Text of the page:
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Gold surged in Europe Wednesday morning

ARND WIEGMANN/Arnd Weigmann/Reuters

The board of International Royalty Corp. recommended Tuesday that shareholders reject an "inadequate" takeover bid from Franco-Nevada Corp. and opt for an offer from rival bidder Royal Gold Inc. .

The Royal Gold offer values IRC at $749-million, trumping the Franco-Nevada bid of $639-million in cash.

IRC's board issued a statement saying Franco-Nevada's offer was inadequate "from a financial point of view," while the Royal Gold deal was "superior" and more attractive to shareholders.

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Under the terms of an agreement with IRC's board, Royal is offering either $7.45 in cash or 0.1385 of a share for each common share of IRC.

IRC's shares closed Thursday, before the holiday weekend, at $7.62 on the Toronto Stock Exchange. Royal Gold's shares closed at $51.10, giving the stock alternative an implied value of about $7.08 per share.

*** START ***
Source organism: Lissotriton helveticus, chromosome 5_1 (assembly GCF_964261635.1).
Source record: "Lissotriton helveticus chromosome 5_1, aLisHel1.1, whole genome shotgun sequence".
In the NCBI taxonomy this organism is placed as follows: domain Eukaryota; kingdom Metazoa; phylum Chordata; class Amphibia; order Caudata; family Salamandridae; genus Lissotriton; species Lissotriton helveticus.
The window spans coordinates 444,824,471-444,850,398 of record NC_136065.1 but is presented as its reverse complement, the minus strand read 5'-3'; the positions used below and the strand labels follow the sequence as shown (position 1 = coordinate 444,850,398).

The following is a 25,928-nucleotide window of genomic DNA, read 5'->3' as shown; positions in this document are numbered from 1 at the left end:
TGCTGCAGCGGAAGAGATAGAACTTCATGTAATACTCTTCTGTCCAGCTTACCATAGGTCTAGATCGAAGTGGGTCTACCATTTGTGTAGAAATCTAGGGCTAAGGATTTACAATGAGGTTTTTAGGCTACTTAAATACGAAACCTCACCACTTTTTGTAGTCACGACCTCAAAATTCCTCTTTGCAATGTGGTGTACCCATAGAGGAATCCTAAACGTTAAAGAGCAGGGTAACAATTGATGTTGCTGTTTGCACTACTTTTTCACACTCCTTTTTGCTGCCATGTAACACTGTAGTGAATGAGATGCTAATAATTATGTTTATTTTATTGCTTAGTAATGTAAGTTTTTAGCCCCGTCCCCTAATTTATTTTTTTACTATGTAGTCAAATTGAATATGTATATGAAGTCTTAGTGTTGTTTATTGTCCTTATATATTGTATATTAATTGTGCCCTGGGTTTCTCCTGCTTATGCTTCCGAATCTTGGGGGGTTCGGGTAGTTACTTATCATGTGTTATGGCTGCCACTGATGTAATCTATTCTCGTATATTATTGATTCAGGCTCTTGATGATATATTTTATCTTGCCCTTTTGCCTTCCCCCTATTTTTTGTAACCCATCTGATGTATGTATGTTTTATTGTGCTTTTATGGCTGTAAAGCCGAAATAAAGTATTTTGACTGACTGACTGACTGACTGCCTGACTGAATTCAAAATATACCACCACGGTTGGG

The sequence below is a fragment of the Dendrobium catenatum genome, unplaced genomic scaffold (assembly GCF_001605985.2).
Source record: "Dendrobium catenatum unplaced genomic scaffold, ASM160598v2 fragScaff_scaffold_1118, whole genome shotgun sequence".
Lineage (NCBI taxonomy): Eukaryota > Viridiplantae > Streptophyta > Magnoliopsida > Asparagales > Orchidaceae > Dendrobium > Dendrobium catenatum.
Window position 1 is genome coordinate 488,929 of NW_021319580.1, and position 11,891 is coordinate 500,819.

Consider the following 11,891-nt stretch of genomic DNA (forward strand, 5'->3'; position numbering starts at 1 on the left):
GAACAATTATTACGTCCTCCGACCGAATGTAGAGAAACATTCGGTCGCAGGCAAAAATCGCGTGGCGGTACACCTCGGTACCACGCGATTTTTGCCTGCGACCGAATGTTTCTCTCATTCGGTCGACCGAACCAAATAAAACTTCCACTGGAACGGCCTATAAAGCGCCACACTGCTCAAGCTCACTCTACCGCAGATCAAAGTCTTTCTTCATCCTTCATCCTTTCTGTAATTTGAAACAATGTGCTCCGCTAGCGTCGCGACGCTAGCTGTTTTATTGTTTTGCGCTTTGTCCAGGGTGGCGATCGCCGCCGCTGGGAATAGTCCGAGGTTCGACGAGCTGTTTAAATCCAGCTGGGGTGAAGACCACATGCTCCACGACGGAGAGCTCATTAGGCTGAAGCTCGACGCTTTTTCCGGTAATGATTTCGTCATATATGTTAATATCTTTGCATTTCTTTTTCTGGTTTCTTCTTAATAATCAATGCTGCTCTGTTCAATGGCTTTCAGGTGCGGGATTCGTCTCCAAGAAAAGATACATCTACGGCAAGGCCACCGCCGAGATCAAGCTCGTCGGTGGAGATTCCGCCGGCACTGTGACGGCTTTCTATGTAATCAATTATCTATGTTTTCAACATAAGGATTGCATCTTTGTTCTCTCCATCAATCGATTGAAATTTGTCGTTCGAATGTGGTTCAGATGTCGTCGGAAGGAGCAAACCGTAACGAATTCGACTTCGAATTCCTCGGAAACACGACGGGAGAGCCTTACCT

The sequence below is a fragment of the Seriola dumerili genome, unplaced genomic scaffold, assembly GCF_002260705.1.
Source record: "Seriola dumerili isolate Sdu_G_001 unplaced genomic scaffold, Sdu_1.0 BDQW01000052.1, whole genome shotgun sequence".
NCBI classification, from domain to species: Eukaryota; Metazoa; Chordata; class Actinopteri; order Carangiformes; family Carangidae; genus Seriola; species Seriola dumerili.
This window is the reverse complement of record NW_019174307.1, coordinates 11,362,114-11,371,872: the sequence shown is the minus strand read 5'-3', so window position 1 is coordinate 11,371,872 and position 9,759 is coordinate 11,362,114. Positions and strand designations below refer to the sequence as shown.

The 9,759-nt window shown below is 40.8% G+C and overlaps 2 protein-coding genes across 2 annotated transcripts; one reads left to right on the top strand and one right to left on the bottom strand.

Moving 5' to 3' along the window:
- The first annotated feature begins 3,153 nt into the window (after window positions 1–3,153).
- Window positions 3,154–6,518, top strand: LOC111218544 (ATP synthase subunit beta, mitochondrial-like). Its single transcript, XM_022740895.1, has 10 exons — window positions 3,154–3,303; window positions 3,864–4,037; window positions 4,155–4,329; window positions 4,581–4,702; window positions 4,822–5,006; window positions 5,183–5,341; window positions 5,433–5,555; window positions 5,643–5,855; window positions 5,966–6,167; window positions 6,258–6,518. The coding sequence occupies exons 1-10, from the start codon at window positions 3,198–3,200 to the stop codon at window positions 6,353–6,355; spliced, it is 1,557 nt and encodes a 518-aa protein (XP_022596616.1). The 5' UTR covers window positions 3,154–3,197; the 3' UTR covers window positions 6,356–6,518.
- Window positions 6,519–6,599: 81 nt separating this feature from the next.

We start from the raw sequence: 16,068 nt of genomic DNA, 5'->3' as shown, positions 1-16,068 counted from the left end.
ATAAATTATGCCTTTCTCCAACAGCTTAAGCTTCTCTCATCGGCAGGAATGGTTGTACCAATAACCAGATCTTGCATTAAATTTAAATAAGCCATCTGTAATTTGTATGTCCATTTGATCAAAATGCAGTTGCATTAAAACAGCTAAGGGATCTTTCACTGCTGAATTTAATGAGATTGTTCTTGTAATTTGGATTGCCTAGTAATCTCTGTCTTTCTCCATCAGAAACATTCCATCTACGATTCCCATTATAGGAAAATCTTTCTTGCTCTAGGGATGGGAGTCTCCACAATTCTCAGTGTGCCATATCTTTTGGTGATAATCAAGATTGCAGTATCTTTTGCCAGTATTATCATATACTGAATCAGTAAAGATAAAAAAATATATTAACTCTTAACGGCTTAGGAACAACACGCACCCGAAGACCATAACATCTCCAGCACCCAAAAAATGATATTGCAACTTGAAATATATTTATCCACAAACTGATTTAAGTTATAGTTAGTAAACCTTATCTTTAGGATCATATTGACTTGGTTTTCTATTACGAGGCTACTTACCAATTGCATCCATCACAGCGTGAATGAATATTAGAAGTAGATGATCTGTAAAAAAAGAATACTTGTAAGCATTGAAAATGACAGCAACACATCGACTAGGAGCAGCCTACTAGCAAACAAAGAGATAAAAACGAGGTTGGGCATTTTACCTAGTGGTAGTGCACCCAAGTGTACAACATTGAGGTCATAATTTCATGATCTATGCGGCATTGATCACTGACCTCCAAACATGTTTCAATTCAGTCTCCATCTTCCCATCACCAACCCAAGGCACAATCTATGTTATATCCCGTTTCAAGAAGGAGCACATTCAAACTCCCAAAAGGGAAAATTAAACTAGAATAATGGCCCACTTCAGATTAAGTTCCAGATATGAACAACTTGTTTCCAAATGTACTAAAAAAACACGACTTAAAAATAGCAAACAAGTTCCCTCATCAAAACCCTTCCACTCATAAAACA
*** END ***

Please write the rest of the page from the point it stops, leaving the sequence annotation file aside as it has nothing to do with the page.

Royal Gold's bid has a cash cap of $350-million (U.S.) and a limit of 7.75 million common shares.

The agreement is subject to approval by at least two-thirds of IRC shareholders.

IRC's board added that the option to receive Royal Gold shares provided shareholders with potential benefits not available under the Franco-Nevada offer.

IRC also said the Franco-Nevada bid was "not a firm offer" and had conditions that could not be satisfied.

With the Royal Gold bid, the combined company will hold a portfolio of nearly 200 royalty interests, including 31 producing properties, 20 development-stage properties and 143 evaluation and exploration projects.

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IRC shareholders are scheduled to decide on the Royal Gold transaction at a special meeting to be held Feb. 16.

IRC is a mineral royalty company with 85 royalties on 20 projects around the world. Its properties contain gold, silver, nickel, copper, cobalt, zinc and coal.

Among its royalties, IRC owns 2.7 per cent of the nickel production from Voisey's Bay as well as royalties on the Chilean portion of the Pascua-Lama project and 1.5 per cent of Inmet Mining Corp.'s Las Cruces copper project in Spain.

Denver-based Royal Gold owns royalties on 118 properties on six continents.

Toronto-based Franco-Nevada is a resource royalty and investment company with a portfolio of precious and base metal royalties as well as oil and natural gas royalties.



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